For the most part, hybrid poplar and other short-rotation woody energy crops in the U.S. cater to forestry equipment, planted farther apart and harvested only after it reaches a certain size suitable for the heavier-duty forest machinery. Europe, however, has tens of thousands of acres that are harvested using a more efficient modified sugarcane harvester. “Forestry equipment is not efficient for these crops,” Volk says. “You need to modify ag equipment.”


There’s no question that a stronger biomass market in America would drive sales of that modified equipment, Wagner says. “If there were uses for the products that are created this way and there were a source for the raw material … we’re ready to go today,” he says, adding that it would take a few months to build more heads, but that’s just a drop in the bucket in the life cycle of a tree.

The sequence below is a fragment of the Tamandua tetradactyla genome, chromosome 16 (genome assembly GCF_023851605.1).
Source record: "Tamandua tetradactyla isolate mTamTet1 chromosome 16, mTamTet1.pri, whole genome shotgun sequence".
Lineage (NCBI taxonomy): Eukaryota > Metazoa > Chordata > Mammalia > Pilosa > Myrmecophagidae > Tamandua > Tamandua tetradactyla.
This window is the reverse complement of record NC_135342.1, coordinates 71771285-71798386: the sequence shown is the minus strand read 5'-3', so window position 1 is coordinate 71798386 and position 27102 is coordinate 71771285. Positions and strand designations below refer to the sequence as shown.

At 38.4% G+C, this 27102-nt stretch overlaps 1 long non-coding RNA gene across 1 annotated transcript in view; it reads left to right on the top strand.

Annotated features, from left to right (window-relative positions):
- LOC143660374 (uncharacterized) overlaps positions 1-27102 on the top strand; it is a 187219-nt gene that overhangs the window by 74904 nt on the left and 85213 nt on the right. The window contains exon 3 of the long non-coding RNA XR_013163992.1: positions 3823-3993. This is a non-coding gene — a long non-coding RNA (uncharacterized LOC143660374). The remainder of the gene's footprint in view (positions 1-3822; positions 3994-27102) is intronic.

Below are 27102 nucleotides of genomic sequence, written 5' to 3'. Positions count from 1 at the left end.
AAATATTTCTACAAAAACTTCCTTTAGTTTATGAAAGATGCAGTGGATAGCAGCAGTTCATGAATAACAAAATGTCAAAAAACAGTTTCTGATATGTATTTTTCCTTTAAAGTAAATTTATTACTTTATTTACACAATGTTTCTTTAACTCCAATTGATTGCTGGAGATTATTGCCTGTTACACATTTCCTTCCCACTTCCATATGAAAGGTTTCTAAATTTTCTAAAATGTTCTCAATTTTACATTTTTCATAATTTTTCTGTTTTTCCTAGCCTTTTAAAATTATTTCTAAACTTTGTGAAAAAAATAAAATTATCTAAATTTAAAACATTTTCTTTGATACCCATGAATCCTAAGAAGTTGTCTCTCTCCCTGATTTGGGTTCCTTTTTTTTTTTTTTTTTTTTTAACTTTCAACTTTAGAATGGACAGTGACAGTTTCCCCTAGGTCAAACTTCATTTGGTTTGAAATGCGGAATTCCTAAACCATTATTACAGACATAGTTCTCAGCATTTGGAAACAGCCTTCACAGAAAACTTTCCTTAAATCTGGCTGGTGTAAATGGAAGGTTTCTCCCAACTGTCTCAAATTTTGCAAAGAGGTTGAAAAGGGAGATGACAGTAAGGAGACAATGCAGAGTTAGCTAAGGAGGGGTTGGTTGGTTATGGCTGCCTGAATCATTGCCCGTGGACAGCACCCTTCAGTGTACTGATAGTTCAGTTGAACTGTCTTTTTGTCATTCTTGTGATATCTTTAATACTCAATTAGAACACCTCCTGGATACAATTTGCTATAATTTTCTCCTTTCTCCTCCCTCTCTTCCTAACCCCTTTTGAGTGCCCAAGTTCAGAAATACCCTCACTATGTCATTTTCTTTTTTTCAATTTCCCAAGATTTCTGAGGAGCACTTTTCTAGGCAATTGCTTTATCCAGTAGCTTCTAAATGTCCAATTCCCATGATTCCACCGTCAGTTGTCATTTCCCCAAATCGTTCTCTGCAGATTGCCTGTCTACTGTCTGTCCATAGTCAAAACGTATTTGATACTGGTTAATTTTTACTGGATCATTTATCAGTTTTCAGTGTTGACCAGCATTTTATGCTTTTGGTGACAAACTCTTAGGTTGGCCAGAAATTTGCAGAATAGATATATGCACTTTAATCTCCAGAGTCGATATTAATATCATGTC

Volk thinks the market for Case New Holland’s forage harvester and cutting head will develop with custom operators who will cut others’ wood crops, instead of landowners and loggers using the machinery themselves. It’s just too expensive for every landowner to own one. “Just like not everybody owns a combine or a forage harvester now,” he explains. “They often hire out that work to be done and I think that model will continue.”



Baling Biomass